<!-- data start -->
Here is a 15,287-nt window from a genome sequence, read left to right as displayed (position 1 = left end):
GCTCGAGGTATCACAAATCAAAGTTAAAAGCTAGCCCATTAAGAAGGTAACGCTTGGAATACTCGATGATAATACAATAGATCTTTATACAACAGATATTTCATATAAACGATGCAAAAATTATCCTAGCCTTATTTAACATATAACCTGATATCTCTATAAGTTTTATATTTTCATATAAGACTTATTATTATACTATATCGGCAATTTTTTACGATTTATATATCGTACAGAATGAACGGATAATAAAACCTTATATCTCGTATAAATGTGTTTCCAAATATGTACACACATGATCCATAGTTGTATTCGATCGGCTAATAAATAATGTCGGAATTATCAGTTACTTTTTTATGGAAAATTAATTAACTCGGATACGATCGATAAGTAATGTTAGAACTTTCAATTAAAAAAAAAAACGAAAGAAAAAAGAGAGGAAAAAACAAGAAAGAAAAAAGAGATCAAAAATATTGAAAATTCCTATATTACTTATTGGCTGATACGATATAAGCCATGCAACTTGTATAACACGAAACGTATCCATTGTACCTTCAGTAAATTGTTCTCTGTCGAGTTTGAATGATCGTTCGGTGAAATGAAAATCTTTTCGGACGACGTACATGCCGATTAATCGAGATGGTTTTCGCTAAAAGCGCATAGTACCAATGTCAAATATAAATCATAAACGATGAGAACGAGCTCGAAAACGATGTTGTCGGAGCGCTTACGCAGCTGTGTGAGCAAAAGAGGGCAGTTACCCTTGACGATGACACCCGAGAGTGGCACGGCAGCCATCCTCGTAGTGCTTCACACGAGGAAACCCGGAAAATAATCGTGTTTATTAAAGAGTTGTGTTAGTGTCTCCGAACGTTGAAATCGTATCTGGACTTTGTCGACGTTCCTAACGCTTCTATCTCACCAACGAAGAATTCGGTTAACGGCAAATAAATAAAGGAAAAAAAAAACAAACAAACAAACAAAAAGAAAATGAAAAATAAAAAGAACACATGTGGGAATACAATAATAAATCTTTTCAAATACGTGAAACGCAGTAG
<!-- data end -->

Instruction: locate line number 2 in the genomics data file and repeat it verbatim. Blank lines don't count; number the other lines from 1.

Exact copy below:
GCTCGAGGTATCACAAATCAAAGTTAAAAGCTAGCCCATTAAGAAGGTAACGCTTGGAATACTCGATGATAATACAATAGATCTTTATACAACAGATATTTCATATAAACGATGCAAAAATTATCCTAGCCTTATTTAACATATAACCTGATATCTCTATAAGTTTTATATTTTCATATAAGACTTATTATTATACTATATCGGCAATTTTTTACGATTTATATATCGTACAGAATGAACGGATAATAAAACCTTATATCTCGTATAAATGTGTTTCCAAATATGTACACACATGATCCATAGTTGTATTCGATCGGCTAATAAATAATGTCGGAATTATCAGTTACTTTTTTATGGAAAATTAATTAACTCGGATACGATCGATAAGTAATGTTAGAACTTTCAATTAAAAAAAAAAACGAAAGAAAAAAGAGAGGAAAAAACAAGAAAGAAAAAAGAGATCAAAAATATTGAAAATTCCTATATTACTTATTGGCTGATACGATATAAGCCATGCAACTTGTATAACACGAAACGTATCCATTGTACCTTCAGTAAATTGTTCTCTGTCGAGTTTGAATGATCGTTCGGTGAAATGAAAATCTTTTCGGACGACGTACATGCCGATTAATCGAGATGGTTTTCGCTAAAAGCGCATAGTACCAATGTCAAATATAAATCATAAACGATGAGAACGAGCTCGAAAACGATGTTGTCGGAGCGCTTACGCAGCTGTGTGAGCAAAAGAGGGCAGTTACCCTTGACGATGACACCCGAGAGTGGCACGGCAGCCATCCTCGTAGTGCTTCACACGAGGAAACCCGGAAAATAATCGTGTTTATTAAAGAGTTGTGTTAGTGTCTCCGAACGTTGAAATCGTATCTGGACTTTGTCGACGTTCCTAACGCTTCTATCTCACCAACGAAGAATTCGGTTAACGGCAAATAAATAAAGGAAAAAAAAAACAAACAAACAAACAAAAAGAAAATGAAAAATAAAAAGAACACATGTGGGAATACAATAATAAATCTTTTCAAATACGTGAAACGCAGTAG